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Nov 24 2021
MASS Hysteria: A Review Of Fran Kranz's Unflinching Drama About School Shootings Comments (0)

Mass-ann-dowd-martha-plimpton-boycultureMass, a gut-wrenching new film written and directed by actor Fran Kranz, heroically takes on the subject of school massacres and delivers it as socially trenchant drama, serving it up My Dinner with Andre-style — all talk about inaction.

After a brief, introductory sequence in a no-frills room inside a small-town house of worship between too-perky church lady Breeda Wool and all-business social worker Michelle N. Carter, Jason Isaacs and Martha Plimpton arrive as the still-grieving parents of one of several high school kids slaughtered by a classmate. The killer's parents, played by Reed Birney and Ann Dowd, arrive in short order to begin the awkward conversation that they all hope will bring some kind of closure, at least more than legal wrangling ever could.

Not the filmed play it feels like, Mass is an original work for the screen. It is also a crash course in acting, with each of the four actors playing parents exuding emotional rawness in such a way as to make it impossible to look away, even when it's painful to hear their questions, or to watch them butt heads.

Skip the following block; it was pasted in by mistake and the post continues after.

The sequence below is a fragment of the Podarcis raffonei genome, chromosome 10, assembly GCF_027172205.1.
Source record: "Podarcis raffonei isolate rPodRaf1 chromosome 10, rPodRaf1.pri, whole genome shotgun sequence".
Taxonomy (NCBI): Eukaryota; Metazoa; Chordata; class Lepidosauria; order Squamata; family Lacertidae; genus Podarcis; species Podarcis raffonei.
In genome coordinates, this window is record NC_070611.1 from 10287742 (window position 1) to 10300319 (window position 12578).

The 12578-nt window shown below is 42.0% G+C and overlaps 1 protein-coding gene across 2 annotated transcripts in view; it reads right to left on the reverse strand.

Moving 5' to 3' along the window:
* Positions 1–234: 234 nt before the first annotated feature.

Dowd is especially fine, the bewildered mother of a cold-blooded killer who wants to understand who her son was at the end of his life without giving up on loving who he used to be.

Plimpton, always a favorite, has never been better. She and Isaacs are mercurial mixtures of anger, despair, confusion, vengeance and yearning as they bat the conversation back and forth with Dowd and Birney, whose characters want to open up — but who, in spite of a mutual agreement, fear anything they say can and will be used against them in a civil suit.

Claustrophobic, Mass is nonetheless a much-needed conversation, one we should all have as Americans as gun violence, bullying and mental-health issues pile up and threaten the sanctity of our democracy by encouraging a cycle of abuse and hatred and — paradoxically — gun mania. The actors ably put human faces on these tragedies, and the end result, while as draining as expected, offers unexpected insight.

Mass is in theaters now.